[ ] CSS Critical: The CSS critical (or "above the fold") collects all the CSS used to render the visible portion of the page. It is embedded before your principal CSS call and between
<style></style> in a single line (minified if possible).
Inlining critical CSS help to speed up the rendering of the web pages reducing the number of requests to the server.
Generate the CSS critical with online tools or using a plugin like the one that Addy Osmani developed.
[ ] Embedded or inline CSS: Avoid using embed or inline CSS inside your
<body> (Not valid for HTTP/2)
One of the first reason it's because it's a good practice to separate content from design. It also helps you have a more maintainable code and keep your site accessible. But regarding performance, it's simply because it decreases the file-size of your HTML pages and the load time.
Always use external stylesheets or embed CSS in your
<head>(and follow the others CSS performance rules)
[ ] Analyse stylesheets complexity: Analyzing your stylesheets can help you to flag issues, redundancies and duplicate CSS selectors.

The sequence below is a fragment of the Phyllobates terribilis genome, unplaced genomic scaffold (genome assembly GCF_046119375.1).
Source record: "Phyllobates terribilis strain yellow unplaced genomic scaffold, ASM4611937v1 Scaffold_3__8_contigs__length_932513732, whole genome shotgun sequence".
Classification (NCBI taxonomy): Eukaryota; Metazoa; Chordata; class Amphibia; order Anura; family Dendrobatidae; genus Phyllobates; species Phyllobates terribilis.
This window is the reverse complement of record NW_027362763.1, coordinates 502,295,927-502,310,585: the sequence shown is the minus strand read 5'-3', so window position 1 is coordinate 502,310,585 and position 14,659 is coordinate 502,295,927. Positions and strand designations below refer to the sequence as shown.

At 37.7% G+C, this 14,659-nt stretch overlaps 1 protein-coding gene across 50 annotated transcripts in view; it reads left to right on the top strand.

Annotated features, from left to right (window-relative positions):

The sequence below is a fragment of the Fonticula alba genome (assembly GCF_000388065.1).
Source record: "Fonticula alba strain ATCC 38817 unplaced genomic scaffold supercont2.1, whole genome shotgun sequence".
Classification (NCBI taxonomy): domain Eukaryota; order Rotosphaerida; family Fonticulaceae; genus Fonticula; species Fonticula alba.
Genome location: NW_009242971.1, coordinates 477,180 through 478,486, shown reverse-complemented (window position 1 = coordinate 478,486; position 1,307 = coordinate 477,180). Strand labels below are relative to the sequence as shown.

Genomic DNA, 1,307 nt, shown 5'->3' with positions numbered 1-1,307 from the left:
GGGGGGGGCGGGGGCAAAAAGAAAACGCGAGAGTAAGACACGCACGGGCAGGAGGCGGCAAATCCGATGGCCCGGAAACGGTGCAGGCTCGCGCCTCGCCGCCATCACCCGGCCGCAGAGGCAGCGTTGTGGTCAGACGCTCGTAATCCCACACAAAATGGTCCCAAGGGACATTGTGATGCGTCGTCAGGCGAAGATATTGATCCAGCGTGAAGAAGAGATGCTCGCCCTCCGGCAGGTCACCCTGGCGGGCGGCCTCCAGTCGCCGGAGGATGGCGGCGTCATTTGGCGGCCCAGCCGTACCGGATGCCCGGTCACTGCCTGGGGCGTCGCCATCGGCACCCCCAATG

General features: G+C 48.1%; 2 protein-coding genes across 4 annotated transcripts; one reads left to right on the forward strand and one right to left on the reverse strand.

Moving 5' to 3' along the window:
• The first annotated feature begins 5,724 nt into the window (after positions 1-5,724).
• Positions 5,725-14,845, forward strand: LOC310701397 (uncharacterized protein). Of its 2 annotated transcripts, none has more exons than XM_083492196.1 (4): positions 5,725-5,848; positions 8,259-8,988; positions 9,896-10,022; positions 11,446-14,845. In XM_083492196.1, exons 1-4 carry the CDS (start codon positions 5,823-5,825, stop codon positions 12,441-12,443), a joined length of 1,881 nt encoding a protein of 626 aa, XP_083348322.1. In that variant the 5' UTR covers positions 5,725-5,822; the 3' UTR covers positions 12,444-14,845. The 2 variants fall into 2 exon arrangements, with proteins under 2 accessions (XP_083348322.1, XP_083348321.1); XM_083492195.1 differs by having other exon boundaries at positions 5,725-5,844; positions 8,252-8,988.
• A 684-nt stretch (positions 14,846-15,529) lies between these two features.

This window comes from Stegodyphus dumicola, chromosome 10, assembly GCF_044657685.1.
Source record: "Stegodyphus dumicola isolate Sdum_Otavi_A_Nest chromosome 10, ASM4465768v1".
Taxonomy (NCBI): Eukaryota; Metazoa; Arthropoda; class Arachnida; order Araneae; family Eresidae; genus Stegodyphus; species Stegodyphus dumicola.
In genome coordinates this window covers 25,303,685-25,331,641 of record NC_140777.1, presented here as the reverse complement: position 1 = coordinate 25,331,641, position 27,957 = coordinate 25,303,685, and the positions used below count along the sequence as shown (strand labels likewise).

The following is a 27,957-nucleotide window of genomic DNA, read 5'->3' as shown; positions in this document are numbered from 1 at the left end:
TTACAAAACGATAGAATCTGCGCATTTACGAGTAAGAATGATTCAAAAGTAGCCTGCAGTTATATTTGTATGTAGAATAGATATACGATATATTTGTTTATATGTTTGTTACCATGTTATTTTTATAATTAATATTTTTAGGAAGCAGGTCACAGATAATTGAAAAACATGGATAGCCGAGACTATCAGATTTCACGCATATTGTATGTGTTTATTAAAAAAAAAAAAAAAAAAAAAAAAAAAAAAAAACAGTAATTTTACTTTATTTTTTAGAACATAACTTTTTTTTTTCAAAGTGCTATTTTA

Sometimes you may have redundancies or validation errors in your CSS, analysing your CSS files and removed these complexities can help you to speed up your CSS files (because your browser will read them faster)
Your CSS should be organized, using a CSS preprocessor can help you with that. Some online tools listed below can also help you analysing and correct your code.
[ ] Webfont formats: You are using WOFF2 on your web project or application.
According to Google, the WOFF 2.0 Web Font compression format offers 30% average gain over WOFF 1.0. It's then good to use WOFF 2.0, WOFF 1.0 as a fallback and TTF.
Check before buying your new font that the provider gives you the WOFF2 format. If you are using a free font, you can always use Font Squirrel to generate all the formats you need.